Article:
“After prayer had been offered by Sheriff Shinn, there was a short conversation with the prisoner, who said: ‘I bid you all farewell. I bid you all farewell.’ Then he stepped on the trapdoor and said: ‘Gentlemen, this is a warning to all young men. Don’t do as I have done. God forbid that you ever go astray as I have.’"

“The sheriff then stepped forward and took the handcuffs off, strapped Morgan’s arms behind him, also strapped his ankles and above his knees, then adjusted the noose, while Morgan stood erect and cool and said: ‘Good-bye, gentleman; farewell to all.’"

"The black cap was put on. The sheriff stepped behind him and adjusted the string and turning quickly pulled the lever that sprung the trap and Morgan was dangling in the air before the people had hardly time to realize what was going on. The sheriff did his work well, without a hitch, and the prisoner’s neck was snapped."

“The trap fell at 12:09 and at 12:24 Morgan was pronounced dead by Drs. Harrison and Casto."

“There was not a perceptible move of any part of the body except a quivering of the toes was noticeable."

“He was left hanging about 51 minutes when Sheriff Shinn untied the rope and he was lowered into the hands of Undertaker Robert Vail and assistant John Connelly who made the rude pauper’s coffin in which he was afterwards placed and taken back to jail."

"On Friday morning his remains were sent to the home of his wife and were buried on the farm of Hiram Hall, her father, some 12 miles from Ripley.”

"And so ends the account of the hanging of John Morgan, which episode is the closing chapter in the annals of West Virginia’s public executions."

"Immediately after this hanging the law went into effect that abolished public executions and the next man hanged in the state went to his death on the gallows at his prison."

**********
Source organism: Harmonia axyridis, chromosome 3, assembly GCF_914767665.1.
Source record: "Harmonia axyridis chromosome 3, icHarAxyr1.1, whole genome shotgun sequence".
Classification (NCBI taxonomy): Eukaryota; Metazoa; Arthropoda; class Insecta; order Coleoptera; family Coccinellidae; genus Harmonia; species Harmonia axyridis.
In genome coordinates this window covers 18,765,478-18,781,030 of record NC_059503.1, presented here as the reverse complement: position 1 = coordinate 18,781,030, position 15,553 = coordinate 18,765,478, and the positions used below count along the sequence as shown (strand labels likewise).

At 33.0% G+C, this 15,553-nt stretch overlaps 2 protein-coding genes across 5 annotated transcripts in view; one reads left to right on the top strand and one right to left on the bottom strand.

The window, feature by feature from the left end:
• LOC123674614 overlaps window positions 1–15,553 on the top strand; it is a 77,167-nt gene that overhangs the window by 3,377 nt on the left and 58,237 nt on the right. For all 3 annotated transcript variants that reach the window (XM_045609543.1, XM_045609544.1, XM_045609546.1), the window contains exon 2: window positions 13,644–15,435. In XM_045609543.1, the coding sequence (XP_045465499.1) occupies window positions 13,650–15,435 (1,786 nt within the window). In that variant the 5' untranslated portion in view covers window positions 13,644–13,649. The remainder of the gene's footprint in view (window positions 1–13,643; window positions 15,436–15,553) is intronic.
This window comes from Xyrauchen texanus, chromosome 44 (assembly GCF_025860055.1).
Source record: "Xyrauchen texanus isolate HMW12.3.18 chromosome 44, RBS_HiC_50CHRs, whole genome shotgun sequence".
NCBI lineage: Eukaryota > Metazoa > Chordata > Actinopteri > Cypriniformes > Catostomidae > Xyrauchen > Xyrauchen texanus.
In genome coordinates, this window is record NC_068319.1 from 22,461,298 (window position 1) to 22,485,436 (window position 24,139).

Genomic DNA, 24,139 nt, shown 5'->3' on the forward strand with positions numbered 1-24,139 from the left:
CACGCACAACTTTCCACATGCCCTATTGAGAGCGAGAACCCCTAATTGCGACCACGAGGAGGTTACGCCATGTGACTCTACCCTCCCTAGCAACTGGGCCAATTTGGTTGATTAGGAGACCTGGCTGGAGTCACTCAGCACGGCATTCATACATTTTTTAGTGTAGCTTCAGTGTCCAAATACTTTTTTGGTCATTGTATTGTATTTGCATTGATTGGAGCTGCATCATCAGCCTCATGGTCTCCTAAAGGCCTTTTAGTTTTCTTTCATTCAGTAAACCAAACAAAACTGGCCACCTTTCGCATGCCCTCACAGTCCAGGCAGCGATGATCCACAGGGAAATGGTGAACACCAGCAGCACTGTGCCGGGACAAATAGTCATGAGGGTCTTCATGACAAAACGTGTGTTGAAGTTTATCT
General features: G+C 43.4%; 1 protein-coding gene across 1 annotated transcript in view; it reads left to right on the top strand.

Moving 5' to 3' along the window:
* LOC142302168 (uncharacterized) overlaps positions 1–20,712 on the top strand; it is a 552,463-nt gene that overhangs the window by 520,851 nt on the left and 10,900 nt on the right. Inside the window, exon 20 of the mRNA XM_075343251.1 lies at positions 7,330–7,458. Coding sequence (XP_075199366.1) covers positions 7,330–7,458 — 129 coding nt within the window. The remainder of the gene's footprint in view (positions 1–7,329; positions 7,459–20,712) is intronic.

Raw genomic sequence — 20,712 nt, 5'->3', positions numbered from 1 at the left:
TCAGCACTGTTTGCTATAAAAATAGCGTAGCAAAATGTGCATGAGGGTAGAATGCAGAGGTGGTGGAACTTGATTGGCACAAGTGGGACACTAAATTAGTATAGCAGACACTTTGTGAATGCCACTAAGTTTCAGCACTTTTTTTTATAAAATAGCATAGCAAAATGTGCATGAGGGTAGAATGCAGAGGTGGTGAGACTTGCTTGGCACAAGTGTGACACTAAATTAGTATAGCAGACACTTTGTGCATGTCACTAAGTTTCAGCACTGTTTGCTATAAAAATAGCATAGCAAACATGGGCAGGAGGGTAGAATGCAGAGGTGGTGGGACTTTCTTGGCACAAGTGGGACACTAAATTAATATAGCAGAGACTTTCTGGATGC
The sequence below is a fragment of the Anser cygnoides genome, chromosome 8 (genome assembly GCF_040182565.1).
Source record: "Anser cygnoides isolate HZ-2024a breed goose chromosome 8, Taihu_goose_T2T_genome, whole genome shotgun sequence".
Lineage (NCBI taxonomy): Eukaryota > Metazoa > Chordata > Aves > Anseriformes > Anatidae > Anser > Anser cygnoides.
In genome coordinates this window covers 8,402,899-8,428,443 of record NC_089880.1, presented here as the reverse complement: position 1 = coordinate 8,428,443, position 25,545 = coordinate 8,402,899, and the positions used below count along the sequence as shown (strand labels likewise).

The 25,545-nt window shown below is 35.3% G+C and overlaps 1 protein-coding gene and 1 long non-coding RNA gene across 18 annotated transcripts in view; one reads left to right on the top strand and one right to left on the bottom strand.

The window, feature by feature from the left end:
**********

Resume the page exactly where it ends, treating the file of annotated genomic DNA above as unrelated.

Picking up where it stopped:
Hanging was the official method of execution until 1949.

In 1949 West Virginia was the last state to adopt the electric chair. The two first inmates electrocuted were Harry Burdette and Fred Painter. State Delegate Robert Byrd was among the official witnesses during their executions. Byrd recalled this event, stating "It's not a beautiful thing."

Until 1959, 102 people were hanged, nine electrocuted and one hung in chains. No women have been executed in West Virginia.

The last person executed by West Virginia was Elmer Brunner on April 3, 1959.

West Virginia was among the last two states to abolish capital punishment in 1965.


Hur Herald ®from Sunny Cal
The information on these pages, to the extent the law allows, remains the exclusive property of Bob Weaver and The Hur Herald. information cannot be not be used in any type of commercial endeavor, or used on a web site without the express permission of the owner. ©Hur Herald Publishing, 1999, 2000, 2001, 2002, 2003, 2004, 2005, 2006, 2007, 2008, 2009, 2010, 2011, 2012, 2013, 2014, 2015, 2016, 2017, 2018